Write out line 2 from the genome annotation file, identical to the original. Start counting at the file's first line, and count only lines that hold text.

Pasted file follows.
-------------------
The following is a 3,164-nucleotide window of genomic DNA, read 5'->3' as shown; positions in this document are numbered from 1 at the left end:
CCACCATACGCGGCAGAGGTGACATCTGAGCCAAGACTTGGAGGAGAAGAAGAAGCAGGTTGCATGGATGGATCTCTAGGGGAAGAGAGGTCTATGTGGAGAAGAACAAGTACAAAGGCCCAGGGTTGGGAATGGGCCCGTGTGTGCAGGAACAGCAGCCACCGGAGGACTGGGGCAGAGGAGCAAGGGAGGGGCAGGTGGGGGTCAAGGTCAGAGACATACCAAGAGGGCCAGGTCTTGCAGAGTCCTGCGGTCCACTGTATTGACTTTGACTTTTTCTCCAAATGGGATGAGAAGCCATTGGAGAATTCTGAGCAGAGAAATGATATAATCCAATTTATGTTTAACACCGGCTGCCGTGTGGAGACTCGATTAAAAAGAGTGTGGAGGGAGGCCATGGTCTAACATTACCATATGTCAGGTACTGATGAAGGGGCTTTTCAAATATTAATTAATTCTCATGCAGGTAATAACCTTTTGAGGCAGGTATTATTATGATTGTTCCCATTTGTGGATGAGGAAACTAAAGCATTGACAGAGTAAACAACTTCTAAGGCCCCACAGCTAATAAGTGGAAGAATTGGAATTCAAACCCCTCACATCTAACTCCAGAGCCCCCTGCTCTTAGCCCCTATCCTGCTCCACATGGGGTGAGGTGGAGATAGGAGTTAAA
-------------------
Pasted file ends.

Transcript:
CCACCATACGCGGCAGAGGTGACATCTGAGCCAAGACTTGGAGGAGAAGAAGAAGCAGGTTGCATGGATGGATCTCTAGGGGAAGAGAGGTCTATGTGGAGAAGAACAAGTACAAAGGCCCAGGGTTGGGAATGGGCCCGTGTGTGCAGGAACAGCAGCCACCGGAGGACTGGGGCAGAGGAGCAAGGGAGGGGCAGGTGGGGGTCAAGGTCAGAGACATACCAAGAGGGCCAGGTCTTGCAGAGTCCTGCGGTCCACTGTATTGACTTTGACTTTTTCTCCAAATGGGATGAGAAGCCATTGGAGAATTCTGAGCAGAGAAATGATATAATCCAATTTATGTTTAACACCGGCTGCCGTGTGGAGACTCGATTAAAAAGAGTGTGGAGGGAGGCCATGGTCTAACATTACCATATGTCAGGTACTGATGAAGGGGCTTTTCAAATATTAATTAATTCTCATGCAGGTAATAACCTTTTGAGGCAGGTATTATTATGATTGTTCCCATTTGTGGATGAGGAAACTAAAGCATTGACAGAGTAAACAACTTCTAAGGCCCCACAGCTAATAAGTGGAAGAATTGGAATTCAAACCCCTCACATCTAACTCCAGAGCCCCCTGCTCTTAGCCCCTATCCTGCTCCACATGGGGTGAGGTGGAGATAGGAGTTAAA